The aim of this study was to identify physicians’ and nurses’ perceptions of military prehospital emergency care before and after an international mission. A qualitative empirical study with a phenomenographic approach was used. The aim is to identify the area of knowledge, pre-hospital care in a military environment, in terms of expressions from doctors and nurses focussing on the variation in how learning of pre-hospital care is perceived. The result of the study is a set of descriptive categories on a collective level, showing the variation in how doctors and nurses perceived the phenomenon of military pre-hospital emergency care. The results after predeployment training can be categorized as (1) to learn military medicine, (2) to take care of the casualty and (3) to have safety awareness. The results after an international mission can be categorized as (1) to collaborate with others, (2) to deliver general health care, and (3) to improve competence in military medicine. Possible implications of the results from the present study are the following; (I) better conditions for doctors and nurses to provide appropriate military medical care by clarification and better understanding of professions in the mission area (doctors, nurses, officers), since they may have different goals for their actions, (II) to pay attention to all aspects of military health care during predeployment training, including general health care in the mission area, (III) to implement new knowledge in military medicine in the predeployment training, and (IV) to train for the reality all doctors and nurses are about to meet. These results indicate  that the training should be developed in order to optimize the prepare physicians and nurses for international assignments. This may result in increased safety for the provider of care, while at the same time minimizing suffering and enhancing the possibility of survival of the injured.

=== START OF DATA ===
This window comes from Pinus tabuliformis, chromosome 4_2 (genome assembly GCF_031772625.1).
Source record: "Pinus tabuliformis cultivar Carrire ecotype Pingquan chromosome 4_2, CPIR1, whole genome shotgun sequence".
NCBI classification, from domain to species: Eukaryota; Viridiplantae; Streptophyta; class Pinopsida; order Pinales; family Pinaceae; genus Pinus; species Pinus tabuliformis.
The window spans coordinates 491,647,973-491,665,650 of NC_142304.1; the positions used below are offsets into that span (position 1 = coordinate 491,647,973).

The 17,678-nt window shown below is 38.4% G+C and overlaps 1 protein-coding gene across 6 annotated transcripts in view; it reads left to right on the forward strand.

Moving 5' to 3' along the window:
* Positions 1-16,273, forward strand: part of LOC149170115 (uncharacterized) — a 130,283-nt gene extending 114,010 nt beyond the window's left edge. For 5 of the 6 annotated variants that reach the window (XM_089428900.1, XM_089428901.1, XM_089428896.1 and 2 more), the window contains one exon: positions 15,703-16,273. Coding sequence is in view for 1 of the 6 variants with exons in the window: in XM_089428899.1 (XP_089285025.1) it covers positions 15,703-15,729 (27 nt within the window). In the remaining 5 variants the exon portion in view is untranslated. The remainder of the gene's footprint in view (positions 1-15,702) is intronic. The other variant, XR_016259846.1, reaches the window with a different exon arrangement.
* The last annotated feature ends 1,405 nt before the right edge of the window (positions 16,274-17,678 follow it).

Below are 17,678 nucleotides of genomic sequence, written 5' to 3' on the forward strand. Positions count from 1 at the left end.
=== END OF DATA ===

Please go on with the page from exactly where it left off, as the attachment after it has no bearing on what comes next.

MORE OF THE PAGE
National Category
Medical and Health Sciences Social Sciences Nursing
Identifiers
urn:nbn:se:liu:diva-111669 (URN)
Available from: 2014-10-28 Created: 2014-10-28 Last updated: 2014-10-28Bibliographically approved

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Andersson, Sten-Ove